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Baseball: Kyle Seager stays humble

The size of Seattle third baseman Kyle Seager’s paychecks will change dramatically this year, but there’s little chance success will spoil him.

He signed a $100 million contract with the Mariners shortly after Thanksgiving. It’s a seven-year deal with the heavier dollars scheduled for later in his career. He received a $3.5 million signing bonus, and his salary for the 2015 season will be $4.5 million.

Seager, who turned 27 on Nov. 3,  played with a $540,000 contract in 2014, but he doesn’t plan any lifestyle changes.

“It’s just been kind of a whirlwind the last few months,” said Seager, who played in last summer’s MLB All-Star Game. “A lot of things have happened at once.”

Driving to Kannapolis from the Greensboro airport for the holidays, Seager checked in with the Salisbury Post to talk about old times, his exciting present and a bright future. His two younger brothers, Justin, a first baseman in the Seattle organization, and Corey, a touted Los Angeles Dodgers prospect , were riding with him and joined the conversation via speakerphone.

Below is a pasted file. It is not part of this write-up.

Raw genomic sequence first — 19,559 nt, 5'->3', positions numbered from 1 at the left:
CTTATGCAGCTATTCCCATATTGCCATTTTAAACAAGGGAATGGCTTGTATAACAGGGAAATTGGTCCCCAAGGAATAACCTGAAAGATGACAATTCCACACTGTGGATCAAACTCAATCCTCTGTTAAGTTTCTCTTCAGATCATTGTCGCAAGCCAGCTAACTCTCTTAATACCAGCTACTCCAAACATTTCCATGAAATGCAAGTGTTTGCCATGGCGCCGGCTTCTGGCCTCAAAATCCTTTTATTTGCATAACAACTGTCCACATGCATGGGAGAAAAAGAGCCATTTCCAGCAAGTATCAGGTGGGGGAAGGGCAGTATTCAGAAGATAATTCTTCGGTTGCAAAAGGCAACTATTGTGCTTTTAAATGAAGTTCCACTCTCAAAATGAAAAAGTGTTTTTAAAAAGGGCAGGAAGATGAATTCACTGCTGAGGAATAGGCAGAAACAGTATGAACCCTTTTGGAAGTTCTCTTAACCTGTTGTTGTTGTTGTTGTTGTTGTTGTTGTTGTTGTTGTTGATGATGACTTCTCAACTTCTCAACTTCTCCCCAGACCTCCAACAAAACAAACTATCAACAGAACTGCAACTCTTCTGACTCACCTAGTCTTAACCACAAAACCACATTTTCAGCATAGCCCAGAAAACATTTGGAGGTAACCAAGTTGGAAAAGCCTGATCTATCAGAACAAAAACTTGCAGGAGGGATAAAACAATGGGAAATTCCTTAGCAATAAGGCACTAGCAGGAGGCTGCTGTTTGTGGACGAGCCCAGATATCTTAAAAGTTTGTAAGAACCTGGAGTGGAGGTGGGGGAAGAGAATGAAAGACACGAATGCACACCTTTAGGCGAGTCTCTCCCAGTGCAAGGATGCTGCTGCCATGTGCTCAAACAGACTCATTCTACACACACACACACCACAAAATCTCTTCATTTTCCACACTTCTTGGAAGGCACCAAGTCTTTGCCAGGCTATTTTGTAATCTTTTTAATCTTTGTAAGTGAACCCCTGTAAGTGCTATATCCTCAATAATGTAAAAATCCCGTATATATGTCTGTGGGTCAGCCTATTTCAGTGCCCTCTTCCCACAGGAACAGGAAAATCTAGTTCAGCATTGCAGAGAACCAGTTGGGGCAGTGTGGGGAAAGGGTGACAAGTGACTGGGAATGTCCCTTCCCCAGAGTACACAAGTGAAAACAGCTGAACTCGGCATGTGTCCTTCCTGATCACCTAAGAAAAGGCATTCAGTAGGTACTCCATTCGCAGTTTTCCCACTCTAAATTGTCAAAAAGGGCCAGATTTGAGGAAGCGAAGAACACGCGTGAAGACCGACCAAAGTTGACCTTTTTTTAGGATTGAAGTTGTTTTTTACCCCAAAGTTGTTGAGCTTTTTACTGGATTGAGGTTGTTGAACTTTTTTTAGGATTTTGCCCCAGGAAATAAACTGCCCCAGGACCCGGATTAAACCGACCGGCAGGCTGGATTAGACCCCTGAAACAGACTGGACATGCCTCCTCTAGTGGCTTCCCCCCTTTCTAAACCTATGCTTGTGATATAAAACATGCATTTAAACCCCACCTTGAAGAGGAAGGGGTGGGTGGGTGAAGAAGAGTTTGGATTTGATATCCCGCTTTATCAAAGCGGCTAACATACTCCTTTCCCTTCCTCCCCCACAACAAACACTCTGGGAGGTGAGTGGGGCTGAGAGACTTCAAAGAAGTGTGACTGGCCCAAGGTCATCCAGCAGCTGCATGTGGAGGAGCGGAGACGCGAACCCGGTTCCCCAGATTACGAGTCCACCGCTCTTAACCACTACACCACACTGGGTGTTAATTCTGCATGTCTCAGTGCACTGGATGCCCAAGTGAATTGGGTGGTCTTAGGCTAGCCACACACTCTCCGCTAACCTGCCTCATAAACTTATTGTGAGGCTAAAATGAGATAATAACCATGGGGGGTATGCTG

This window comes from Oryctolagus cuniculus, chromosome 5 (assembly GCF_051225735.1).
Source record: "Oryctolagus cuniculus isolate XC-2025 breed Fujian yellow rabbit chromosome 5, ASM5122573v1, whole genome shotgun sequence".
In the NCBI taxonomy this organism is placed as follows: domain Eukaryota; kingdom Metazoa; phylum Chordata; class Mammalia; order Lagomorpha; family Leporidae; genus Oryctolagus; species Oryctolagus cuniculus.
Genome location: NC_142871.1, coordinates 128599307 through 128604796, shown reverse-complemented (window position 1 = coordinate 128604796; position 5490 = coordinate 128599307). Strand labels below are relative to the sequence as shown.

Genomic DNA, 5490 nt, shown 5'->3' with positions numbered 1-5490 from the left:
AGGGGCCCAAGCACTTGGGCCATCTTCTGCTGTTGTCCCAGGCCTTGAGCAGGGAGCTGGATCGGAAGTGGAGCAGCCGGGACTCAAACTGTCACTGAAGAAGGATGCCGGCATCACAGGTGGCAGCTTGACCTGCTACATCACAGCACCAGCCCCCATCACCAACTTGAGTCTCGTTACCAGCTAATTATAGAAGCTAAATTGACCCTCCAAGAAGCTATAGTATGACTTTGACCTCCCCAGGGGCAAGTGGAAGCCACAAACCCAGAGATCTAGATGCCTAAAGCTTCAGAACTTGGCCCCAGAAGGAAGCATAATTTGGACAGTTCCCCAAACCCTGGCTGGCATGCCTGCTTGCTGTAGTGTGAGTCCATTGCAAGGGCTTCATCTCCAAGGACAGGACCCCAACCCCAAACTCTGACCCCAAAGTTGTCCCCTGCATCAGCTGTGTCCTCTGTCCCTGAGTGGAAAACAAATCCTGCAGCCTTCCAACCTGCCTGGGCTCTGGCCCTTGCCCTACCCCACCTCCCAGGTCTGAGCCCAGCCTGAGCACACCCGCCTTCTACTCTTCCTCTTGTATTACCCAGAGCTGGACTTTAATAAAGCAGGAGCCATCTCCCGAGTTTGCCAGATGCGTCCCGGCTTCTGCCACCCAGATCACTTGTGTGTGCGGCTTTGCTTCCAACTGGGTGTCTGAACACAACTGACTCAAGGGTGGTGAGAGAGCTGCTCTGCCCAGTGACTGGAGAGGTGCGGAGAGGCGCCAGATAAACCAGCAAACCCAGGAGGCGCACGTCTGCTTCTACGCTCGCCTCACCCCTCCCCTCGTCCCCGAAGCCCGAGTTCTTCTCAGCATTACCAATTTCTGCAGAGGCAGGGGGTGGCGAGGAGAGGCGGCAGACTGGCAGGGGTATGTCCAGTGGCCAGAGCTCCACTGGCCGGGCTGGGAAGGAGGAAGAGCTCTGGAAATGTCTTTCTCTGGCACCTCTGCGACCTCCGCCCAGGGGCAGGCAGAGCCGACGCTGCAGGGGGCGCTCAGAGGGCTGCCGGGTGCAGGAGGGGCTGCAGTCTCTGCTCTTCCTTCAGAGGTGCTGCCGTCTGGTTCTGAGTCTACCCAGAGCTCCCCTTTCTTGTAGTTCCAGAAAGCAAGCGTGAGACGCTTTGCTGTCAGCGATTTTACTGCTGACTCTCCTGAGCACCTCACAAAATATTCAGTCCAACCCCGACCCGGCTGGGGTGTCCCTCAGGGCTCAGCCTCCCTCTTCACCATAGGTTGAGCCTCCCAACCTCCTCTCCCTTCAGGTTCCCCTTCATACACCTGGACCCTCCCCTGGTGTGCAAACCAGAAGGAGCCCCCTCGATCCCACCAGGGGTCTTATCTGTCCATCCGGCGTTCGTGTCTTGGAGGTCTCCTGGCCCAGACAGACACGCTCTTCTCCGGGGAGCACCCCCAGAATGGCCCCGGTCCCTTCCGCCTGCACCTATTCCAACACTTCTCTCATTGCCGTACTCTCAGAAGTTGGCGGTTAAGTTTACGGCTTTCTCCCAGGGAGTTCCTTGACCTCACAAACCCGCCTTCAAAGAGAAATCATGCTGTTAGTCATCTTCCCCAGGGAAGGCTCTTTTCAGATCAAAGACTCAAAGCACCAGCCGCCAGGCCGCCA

“But I’m doing the driving — it’s not like I can trust these guys,” Kyle joked.

Kannapolis’ American Legion team was so stacked in 2004 that Kyle, coming off a fine sophomore season at Northwest Cabarrus High, sometimes batted ninth and often served as the DH. But by the end of that summer, he was the leadoff man for the Area III champions. There was a game against Greensboro in the Area III championship series in which Seager hit two homers and drove in six runs. Caldwell County, which had a pitcher/DH named Madison Bumgarner, eliminated Kannapolis from the state tournament. Bumgarner now has three World Series rings with San Francisco.

As a junior at Northwest Cabarrus in 2005, Kyle swung the biggest bat for a powerful team that was runner-up in 3A. He didn’t play American Legion that summer, shining instead on the showcase circuit.